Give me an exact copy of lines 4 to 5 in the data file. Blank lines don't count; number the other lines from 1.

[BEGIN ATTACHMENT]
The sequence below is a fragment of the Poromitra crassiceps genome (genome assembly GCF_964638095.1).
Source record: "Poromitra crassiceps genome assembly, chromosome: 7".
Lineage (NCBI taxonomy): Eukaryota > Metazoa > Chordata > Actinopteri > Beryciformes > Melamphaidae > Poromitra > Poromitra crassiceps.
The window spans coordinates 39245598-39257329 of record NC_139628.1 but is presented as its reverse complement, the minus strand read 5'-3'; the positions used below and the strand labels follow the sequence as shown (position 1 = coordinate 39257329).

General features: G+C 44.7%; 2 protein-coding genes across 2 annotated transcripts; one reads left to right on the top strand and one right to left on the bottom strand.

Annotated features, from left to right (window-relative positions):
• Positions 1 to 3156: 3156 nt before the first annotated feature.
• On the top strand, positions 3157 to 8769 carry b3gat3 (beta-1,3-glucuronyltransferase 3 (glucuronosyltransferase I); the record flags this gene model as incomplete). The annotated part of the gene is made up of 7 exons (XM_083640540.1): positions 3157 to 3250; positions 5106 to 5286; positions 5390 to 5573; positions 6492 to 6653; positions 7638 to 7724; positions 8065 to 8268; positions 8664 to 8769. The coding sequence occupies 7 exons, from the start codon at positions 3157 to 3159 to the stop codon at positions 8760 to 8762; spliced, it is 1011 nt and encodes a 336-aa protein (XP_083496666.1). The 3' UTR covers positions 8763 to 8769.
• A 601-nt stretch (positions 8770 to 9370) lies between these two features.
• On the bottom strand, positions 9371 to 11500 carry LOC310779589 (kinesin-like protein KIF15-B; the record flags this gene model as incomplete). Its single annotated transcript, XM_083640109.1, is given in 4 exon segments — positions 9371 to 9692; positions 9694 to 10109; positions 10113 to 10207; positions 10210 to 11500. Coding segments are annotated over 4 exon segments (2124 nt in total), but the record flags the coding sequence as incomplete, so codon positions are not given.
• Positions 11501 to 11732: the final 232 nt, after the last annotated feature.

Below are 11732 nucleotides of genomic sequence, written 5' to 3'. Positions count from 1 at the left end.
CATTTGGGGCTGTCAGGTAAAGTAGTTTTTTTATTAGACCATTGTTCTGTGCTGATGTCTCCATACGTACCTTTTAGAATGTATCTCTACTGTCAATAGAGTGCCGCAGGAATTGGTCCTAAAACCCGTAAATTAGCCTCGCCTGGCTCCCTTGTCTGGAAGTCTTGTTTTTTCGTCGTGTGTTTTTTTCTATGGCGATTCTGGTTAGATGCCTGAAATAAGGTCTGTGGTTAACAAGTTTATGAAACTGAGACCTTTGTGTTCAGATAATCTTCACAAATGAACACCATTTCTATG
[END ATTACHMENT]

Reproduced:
The window spans coordinates 39245598-39257329 of record NC_139628.1 but is presented as its reverse complement, the minus strand read 5'-3'; the positions used below and the strand labels follow the sequence as shown (position 1 = coordinate 39257329).

General features: G+C 44.7%; 2 protein-coding genes across 2 annotated transcripts; one reads left to right on the top strand and one right to left on the bottom strand.